Posts Tagged ‘hungry gap’

The Hungry Gap is Over

In traditional farming, there comes a time of year in the early spring when one must lock their animals away in a paddock.  This happens when the grass begins to green-up, and the purpose in doing this is to let the pasture get a good start before beginning the season’s rotation of the grazers.  The paddock they are kept in for this period, usually lasting a month and a half or two, is called a “sacrifice area,” as it is sorely used by the animals and nothing much remains but dirt.  But it is worth this sacrifice for what it does for the rest of your farm.  The period the animals are kept off the fields is traditionally called, “The Hungry Gap,” for the animals are hungry for grass during this gap in their freedom, and like their wild counterparts, in their lowest condition of the year.  In addition, the horses have already been working the ground, and the mares may have been carrying babies to near-full term.  Gwyneth worked right up to the day before giving birth this time around.  This is something working horses have long been doing, and it is actually good for producing uncomplicated births to work the mothers close to the day of arrival.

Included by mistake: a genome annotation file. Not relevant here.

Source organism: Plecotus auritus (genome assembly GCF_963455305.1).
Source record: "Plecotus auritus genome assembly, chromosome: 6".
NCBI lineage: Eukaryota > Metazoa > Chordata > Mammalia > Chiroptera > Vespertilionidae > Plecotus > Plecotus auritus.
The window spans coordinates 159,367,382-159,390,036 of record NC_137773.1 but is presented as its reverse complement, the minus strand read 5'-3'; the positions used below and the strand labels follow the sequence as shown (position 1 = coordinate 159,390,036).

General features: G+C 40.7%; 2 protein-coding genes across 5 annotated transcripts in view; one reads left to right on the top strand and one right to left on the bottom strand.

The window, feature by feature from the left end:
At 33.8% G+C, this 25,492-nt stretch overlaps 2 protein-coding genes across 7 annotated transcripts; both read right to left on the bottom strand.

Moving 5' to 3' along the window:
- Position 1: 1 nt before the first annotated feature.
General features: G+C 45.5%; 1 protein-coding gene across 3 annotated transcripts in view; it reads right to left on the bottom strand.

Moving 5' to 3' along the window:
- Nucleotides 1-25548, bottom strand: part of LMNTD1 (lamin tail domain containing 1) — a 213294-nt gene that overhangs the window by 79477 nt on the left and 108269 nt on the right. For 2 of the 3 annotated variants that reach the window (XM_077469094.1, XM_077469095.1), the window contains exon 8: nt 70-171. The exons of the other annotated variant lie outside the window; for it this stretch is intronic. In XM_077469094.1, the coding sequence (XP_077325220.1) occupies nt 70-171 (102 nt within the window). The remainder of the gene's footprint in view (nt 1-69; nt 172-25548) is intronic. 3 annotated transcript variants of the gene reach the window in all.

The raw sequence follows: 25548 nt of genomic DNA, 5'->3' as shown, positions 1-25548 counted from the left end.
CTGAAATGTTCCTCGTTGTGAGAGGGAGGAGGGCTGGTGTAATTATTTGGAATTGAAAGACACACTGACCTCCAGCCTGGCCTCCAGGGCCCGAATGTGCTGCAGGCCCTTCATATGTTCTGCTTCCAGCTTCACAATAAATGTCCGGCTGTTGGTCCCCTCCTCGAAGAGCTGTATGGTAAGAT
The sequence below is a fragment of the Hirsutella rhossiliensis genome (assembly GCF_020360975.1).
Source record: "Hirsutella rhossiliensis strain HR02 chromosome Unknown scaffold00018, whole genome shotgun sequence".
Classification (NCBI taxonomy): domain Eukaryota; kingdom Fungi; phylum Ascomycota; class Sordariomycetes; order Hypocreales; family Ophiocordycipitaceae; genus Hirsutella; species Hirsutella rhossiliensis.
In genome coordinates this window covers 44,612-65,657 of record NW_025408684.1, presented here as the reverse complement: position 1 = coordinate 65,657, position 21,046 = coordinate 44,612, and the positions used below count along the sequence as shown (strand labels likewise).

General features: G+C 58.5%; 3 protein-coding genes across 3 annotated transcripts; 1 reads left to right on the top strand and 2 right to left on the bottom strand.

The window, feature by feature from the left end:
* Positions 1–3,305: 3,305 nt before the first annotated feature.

Gwyneth and new filly enjoy their first day together on pasture

Gwyneth and new filly enjoy their first day together on pasture, ending the Hungry Gap for 2013.

This year, the hungry gap ended for us on May 21st.  (A couple of days before this was when Gwyneth gave birth.  Our first baby Clydesdale of the season, a lovely young filly.)  The animals, some thin and even a bit bony from a too-long, if fairly flaccid winter, were eager as always to get out on the grass.

Every day or at most two, our herd is moved from one small pasture to the next, given only enough area to graze off completely in that brief period. The patch is not then grazed again until the grass has come back fully. This is called “Mob Grazing,” and is the most efficient way to maximize the health of your pasture and the volume of grass, especially when it is a mixed herd doing the grazing, as different grazers eat the grass in a different fashion. Horses crop it down close and prefer shorter grass, for instance, while yaks and cows use their big tongue to encircle a swath of the tall stuff and pull it into their mouth.

Our first paddock, the one we traditionally break the gap with, is a mixed aspen-balsam-spruce savannah, a small patch of considerably less than an acre. The animals love it in there, it is cool and lush, and they sure are a pleasure to behold in this setting. Soon their condition will be noticeably improved, and in no time they will be back in prime shape.

Mixed herd.

Mixed herd.

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